The real-time traffic receiver is by far the coolest feature of the Cobra NavOne 4500. An included receiver picks up FM-radio signals from the Clear Channel radio network and overlays traffic conditions on to the map. With this information, you can view trouble areas, such as construction zones, slow-moving roadways, and other traffic incidents before you arrive on the scene. Affected roads are color-coded blue, and specific problem areas are flagged with icons, which, if you tap the screen, relays the cause of traffic in a small dialog box. As of this writing, the radio network is available in 48 major cities across the United States; a list of metro areas is available on Cobra's Web site, with more on the way. Our only gripe is that traffic notifications are limited to major roadways--interstates, freeways, and parkways--and do not include heavily traveled local highways and streets. Still, this feature can be a huge timesaver if you're heading into or out of a city such as New York or Los Angeles. Better yet, the 4500 warns you of upcoming delays and gives you the option of choosing one of two new routes that skirt the traffic zone, or you can take your chances and continue on your current route. Cobra gives you a free 90-day subscription to the traffic-information network when you purchase the NavOne 4500; after that, it'll cost you $59 a year for the service.The first time we powered up the Cobra NavOne 4500, we were impressed by how quickly it acquired a 3D fix (four satellites). It took just 35 seconds for the voice prompt to declare the unit ready to navigate. A quick glance at the GPS-status icon confirmed that we were locked and ready to go. Subsequent start-ups were also remarkably fast, thanks to Cobra's iASAP (Intelligent Accelerated Satellite Acquisition Protocol) technology.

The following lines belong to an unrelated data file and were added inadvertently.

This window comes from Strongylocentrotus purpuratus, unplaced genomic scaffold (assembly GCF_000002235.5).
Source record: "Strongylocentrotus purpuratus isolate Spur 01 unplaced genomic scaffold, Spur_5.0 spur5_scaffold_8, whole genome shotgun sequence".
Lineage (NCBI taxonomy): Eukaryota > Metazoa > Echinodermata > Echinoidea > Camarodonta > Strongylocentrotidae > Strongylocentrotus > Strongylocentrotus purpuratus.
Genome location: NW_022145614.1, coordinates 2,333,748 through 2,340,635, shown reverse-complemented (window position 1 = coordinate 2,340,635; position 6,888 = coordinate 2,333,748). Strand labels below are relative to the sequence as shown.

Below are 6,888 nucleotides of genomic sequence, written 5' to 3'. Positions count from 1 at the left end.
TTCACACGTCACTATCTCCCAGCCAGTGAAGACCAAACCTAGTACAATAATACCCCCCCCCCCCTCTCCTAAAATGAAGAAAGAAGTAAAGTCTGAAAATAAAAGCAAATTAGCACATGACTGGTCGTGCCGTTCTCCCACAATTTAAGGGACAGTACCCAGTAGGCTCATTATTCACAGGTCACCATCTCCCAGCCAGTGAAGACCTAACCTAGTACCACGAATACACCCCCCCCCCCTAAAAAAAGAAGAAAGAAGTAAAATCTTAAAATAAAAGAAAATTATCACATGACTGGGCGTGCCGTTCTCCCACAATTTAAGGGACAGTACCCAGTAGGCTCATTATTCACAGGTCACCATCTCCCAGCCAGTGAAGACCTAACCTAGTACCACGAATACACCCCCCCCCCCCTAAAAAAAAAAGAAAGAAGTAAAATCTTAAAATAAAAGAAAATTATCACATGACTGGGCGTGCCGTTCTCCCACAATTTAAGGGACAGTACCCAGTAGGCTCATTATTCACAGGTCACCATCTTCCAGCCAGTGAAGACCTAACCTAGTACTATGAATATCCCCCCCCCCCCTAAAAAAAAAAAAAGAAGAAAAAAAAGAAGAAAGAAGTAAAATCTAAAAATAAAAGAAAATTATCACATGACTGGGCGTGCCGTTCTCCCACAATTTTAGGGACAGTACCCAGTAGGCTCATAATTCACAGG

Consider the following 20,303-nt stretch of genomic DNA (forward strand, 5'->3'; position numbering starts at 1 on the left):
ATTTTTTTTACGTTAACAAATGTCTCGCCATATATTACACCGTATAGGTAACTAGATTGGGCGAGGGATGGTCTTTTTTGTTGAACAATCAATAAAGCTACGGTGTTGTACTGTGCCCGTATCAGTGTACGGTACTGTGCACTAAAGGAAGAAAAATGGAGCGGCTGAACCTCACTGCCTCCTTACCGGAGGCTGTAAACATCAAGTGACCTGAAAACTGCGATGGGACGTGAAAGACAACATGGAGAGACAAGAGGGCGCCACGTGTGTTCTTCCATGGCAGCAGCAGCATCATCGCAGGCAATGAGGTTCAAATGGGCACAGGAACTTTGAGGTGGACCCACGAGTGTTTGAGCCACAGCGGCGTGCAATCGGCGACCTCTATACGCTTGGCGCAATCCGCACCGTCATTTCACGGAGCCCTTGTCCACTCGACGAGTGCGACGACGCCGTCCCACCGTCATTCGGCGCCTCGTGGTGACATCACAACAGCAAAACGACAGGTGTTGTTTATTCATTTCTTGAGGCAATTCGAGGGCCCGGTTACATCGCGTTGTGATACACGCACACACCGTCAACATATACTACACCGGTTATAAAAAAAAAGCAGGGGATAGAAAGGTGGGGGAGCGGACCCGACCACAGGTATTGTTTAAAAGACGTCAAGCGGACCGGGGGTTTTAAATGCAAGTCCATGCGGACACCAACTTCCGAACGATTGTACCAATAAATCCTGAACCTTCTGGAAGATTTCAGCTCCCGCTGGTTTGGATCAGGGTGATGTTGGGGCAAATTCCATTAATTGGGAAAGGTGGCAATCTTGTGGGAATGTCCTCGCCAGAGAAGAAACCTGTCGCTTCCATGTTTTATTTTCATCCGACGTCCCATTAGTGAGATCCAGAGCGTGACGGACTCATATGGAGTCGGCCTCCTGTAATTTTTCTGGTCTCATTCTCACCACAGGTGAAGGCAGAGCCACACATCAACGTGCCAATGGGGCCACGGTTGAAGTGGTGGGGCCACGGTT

Overall, the Cobra NavOne 4500 did a fine job of pinpointing our position on the map, but route calculations were a tad slower than we expected. Still, the routes were accurate, and we especially liked having the option to choose between two different routes. Voice-guided directions were also precise and clearly spoken. The real-time-traffic feature blew us away. As luck would have it, we hit a decent-size snowstorm during one of our road tests in Brooklyn, New York, and the NavOne 4500 warned us of several fender benders along the Belt Parkway. It even flagged spots on the road where fresh snow had fallen and offered to create a new route around the potentially hazardous areas. The true traffic test came when we ventured to the Long Island Expressway during the evening rush hour. Within minutes, the unit identified snarled traffic jams, as well as a construction site along the road leading into Manhattan's Midtown Tunnel. We selected a newly created route that took us out of the way but kept us moving the whole time, saving an estimated 30 to 45 minutes of bumper-to-bumper waiting time.